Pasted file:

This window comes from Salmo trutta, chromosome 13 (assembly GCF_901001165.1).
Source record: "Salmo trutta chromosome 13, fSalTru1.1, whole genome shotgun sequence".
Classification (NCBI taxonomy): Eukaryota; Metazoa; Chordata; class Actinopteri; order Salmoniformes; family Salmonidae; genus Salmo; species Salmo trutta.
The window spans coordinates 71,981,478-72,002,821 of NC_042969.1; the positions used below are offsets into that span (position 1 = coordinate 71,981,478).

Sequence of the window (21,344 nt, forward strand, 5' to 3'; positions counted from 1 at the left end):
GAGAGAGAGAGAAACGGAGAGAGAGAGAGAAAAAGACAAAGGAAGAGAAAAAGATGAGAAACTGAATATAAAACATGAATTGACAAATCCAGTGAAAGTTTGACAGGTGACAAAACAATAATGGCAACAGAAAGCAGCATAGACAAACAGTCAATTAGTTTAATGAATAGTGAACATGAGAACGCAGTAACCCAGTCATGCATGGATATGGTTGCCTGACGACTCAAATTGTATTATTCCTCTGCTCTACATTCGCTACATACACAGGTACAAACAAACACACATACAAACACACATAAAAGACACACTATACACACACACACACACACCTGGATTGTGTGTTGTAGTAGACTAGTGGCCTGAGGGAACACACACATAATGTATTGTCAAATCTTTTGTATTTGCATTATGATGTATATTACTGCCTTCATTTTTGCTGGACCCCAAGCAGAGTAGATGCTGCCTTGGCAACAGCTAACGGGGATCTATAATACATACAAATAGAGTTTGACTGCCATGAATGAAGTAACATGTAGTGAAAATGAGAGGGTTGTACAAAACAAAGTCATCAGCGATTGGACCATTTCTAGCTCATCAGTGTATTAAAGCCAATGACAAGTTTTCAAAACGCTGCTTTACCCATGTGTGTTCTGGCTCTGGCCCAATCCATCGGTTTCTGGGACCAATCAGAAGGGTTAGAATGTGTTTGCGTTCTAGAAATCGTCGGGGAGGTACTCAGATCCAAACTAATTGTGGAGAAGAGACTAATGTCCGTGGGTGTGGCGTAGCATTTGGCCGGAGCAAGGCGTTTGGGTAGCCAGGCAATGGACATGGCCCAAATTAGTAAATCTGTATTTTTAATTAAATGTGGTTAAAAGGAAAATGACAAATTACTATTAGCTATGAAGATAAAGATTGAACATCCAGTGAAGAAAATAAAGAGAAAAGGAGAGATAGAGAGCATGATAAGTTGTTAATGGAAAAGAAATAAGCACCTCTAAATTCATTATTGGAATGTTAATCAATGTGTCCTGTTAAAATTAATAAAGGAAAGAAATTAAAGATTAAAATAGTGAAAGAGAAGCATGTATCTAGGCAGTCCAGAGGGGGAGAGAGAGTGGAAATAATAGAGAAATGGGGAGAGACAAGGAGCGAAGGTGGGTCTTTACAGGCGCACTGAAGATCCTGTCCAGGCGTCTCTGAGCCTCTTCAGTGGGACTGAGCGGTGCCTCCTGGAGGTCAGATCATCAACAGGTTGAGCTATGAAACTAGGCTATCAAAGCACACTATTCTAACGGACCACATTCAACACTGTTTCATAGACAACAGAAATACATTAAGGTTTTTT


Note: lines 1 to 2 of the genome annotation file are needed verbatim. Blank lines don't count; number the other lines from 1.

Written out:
This window comes from Salmo trutta, chromosome 13 (assembly GCF_901001165.1).
Source record: "Salmo trutta chromosome 13, fSalTru1.1, whole genome shotgun sequence".